(RxWiki News) Autism runs in families, past research has shown. But even when a family risk is known, children are not usually diagnosed with autism until they are toddlers.
A recent study, however, has found a method that might help establish a baby's risk of autism at birth.
This study found that the placentas of women who already had at least one child with autism were much more likely to have certain abnormal creases.
The number of creases in a woman's placenta appears to predict how high a child's risk of developing autism might be.
"Attend all prenatal appointments."
The study, led by Cheryl K. Walker, MD, of the Department of Obstetrics and Gynecology at the University of California, Davis, investigated whether placenta abnormalities were risk factors for autism.
The researchers examined the placentas of 117 babies born to families participating in a study group called the Markers of Autism Risk in Babies–Learning Early Signs.
These families already had one or more child with an autism spectrum disorder, and past research has shown that having a sibling with autism increases the risk of developmental disorders in other children in the family.
The researchers also examined 100 placentas from women who gave birth to their babies at full term and without any complications. These women all had other children who were typically developing.
The researchers specifically looked for abnormal folds, or creases, in the major cell type of the placenta, called trophoblasts.
These abnormal creases are called trophoblast inclusions.
The researchers found that the placentas from the families with autism were eight times more likely to have two or more trophoblast inclusions compared to the placentas from women with only typically developing children.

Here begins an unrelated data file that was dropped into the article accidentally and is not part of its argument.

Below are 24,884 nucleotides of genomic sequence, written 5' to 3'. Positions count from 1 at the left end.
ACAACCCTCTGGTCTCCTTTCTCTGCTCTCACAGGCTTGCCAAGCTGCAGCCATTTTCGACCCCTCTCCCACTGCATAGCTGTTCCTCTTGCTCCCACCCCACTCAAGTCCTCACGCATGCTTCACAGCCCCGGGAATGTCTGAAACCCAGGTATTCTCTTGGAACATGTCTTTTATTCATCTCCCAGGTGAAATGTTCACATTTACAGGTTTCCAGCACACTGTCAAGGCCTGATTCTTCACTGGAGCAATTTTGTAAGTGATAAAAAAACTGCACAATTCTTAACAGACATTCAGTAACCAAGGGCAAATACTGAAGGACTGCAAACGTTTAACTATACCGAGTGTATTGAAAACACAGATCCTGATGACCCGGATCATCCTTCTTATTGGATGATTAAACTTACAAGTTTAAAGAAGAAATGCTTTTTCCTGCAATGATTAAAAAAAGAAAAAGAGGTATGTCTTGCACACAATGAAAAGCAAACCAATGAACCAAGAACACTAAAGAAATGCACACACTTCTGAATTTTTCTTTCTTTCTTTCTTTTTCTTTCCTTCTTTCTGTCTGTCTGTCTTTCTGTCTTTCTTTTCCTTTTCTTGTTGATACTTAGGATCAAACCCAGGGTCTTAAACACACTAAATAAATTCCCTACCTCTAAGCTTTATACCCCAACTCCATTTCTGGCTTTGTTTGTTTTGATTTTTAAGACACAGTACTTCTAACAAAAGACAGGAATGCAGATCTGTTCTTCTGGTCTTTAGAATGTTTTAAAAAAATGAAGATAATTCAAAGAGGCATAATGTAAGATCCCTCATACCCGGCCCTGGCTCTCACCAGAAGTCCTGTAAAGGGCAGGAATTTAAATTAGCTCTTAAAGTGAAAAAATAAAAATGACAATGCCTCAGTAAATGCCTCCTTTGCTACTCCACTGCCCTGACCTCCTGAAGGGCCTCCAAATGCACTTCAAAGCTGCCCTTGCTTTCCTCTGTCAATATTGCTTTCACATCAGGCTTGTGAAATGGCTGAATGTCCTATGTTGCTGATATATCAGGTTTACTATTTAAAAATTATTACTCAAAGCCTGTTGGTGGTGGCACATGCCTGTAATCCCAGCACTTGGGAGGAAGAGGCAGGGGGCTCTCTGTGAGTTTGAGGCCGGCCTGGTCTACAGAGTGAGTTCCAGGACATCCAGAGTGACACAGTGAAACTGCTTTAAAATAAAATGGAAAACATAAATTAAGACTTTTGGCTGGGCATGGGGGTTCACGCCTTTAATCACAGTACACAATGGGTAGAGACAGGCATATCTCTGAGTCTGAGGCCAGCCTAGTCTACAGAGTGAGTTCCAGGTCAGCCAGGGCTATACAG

The placentas from the families with autism had up to 15 trophoblast inclusions, but none of the placentas from the control families had more than two of these abnormalities.
In fact, 92 percent of the placentas from the women with no autistic children had only one trophoblast inclusion or none at all.
The researchers calculated that a placenta with four or more of these abnormalities predicted the baby had a 74 percent probability of being at risk for autism.
Identifying these abnormalities in the placenta "has the possibility of identifying newborns at risk for autism spectrum disorders who might benefit from targeted early interventions aimed at preventing or ameliorating behavioral symptoms and optimizing developmental outcomes," the researchers wrote.
The researchers looked for links between trophoblast inclusions and other pregnancy complications, including pre-eclampsia, gestational diabetes or high blood pressure, but they found none.
There was also no link between these placental abnormalities and the pregnancy week when the baby was born.
The study was published April 25 in the journal Biological Psychiatry. The research was funded by the National Institutes of Health, the US Environmental Protection Agency, the MIND Institute at the University of California, Davis and the Yale University Reproductive and Placental Research Unit. The authors reported no conflicts of interest.